Ask any Asheville art aficionado to describe Betty Clark’s work, and a word that echoes the artist’s own lively name is often heard: “cheerful.” (“Colorful” and “decorative” are also commonly offered.)
But Clark’s current exhibit at Black Mountain Center for the Arts is decidedly darker. Gone are the sunny, clear yellows; gone too the “it’s just about the paint” modernist attitude.
Instead we get child abuse, Satan and environmental apocalypse.
Even the execution is different. Clark’s lyrical swaths of color are no more — the brushstrokes here are narrow, sharp and angry. The show comprises five large paintings, each one measuring 70-by-64 inches. With the exception of “Odontoglossum Hybrid,” all were completed this year.
“Odontoglossum” also differs from the others in being figurative. Depicting a gold-and-maroon flower with red drips running from colored spots on the petals, the work, subtitled “Orchid with Stigmata,” totters uncomfortably between representation and abstraction.
Three of the newer works also bear Latin names, but are quite different in style and content. “Pater Noxus,” or “Bad Father,” addresses the issue of parental abuse and neglect. Clark says she believes badly treated children separate from themselves and therefore from the earth. The painting’s background is a putrid, dead-flesh color; a large, limp scrotum enters the canvas from the right side. It is painted black, with harsh, stabbing brushstrokes, and the partially obscured word “Daddy” is printed in childlike red letters. A small, bloody, X-shaped red wound moves cautiously away from the menacing black image.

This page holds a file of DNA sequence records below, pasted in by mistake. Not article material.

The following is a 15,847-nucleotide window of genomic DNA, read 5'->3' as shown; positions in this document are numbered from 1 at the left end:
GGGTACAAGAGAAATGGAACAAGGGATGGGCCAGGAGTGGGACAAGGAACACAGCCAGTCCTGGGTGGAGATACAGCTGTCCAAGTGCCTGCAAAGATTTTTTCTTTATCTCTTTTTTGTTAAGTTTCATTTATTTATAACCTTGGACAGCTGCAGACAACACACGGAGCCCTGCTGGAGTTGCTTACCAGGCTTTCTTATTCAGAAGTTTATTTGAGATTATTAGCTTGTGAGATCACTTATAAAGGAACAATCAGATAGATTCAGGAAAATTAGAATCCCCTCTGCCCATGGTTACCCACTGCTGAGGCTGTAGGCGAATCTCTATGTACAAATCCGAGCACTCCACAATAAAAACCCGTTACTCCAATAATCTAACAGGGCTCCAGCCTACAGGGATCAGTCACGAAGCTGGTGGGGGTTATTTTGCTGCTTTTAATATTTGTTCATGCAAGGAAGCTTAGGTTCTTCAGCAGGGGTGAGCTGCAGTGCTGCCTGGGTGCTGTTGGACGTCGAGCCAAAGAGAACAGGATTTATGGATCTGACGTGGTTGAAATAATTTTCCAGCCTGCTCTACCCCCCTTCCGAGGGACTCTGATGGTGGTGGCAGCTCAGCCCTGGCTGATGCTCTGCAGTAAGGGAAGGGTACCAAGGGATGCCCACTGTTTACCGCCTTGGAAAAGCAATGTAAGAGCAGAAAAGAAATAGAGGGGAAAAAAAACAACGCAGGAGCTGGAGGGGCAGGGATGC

“Factum Obscurum,” Clark says, is a comment on the uncertainty of our sources of information, on the fact that we never know the truth about anything despite being constantly bombarded with “news.” The canvas’ right side is dissected by a linear black shape that branches and bulges at the top, while below that the gray ground is overlaid with a strangely disturbing shade of mustard.
Gray is again the prime color of “Terra Icterus II,” ecological disaster the painting’s subject. There is a patch of scrumbled rust near the top of the canvas, and a repeat of the roughly painted head-shaped oval found in “Factum Obscurum,” this time rendered in yellow topped with bright orange. Smatterings of red are buried beneath the gray, and a black-and-white ghost line lurks, creeping in and out of the left side of the piece.
Even so, the most disturbing of the paintings is “The Handless Maiden.” Based on the re-telling of an old fairy tale from the 1992 book Women Who Run With the Wolves, it is a convoluted story about a young woman whose father makes a deal with the devil. Done in dark grays, the vacant head shapes make another appearance, alongside bloody drippings that run from the scary, bloody nub of the maiden’s hand rising from the bottom of the work. Someone once remarked that all art is political. In the general case of the contemporary painter making non-objective work, this may or may not be true. In the case of Clark’s new work, that dispute has been violently laid to rest.
[Connie Bostic is an Asheville-based artist and writer. Her work is currently showing as part of Road in Sight: Contemporary Art in North Carolina at Duke University.]
paintings by Betty Clark shows at Black Mountain Center for the Arts (225 W. State St., in Black Mountain) through Saturday, May 28. 669-0930.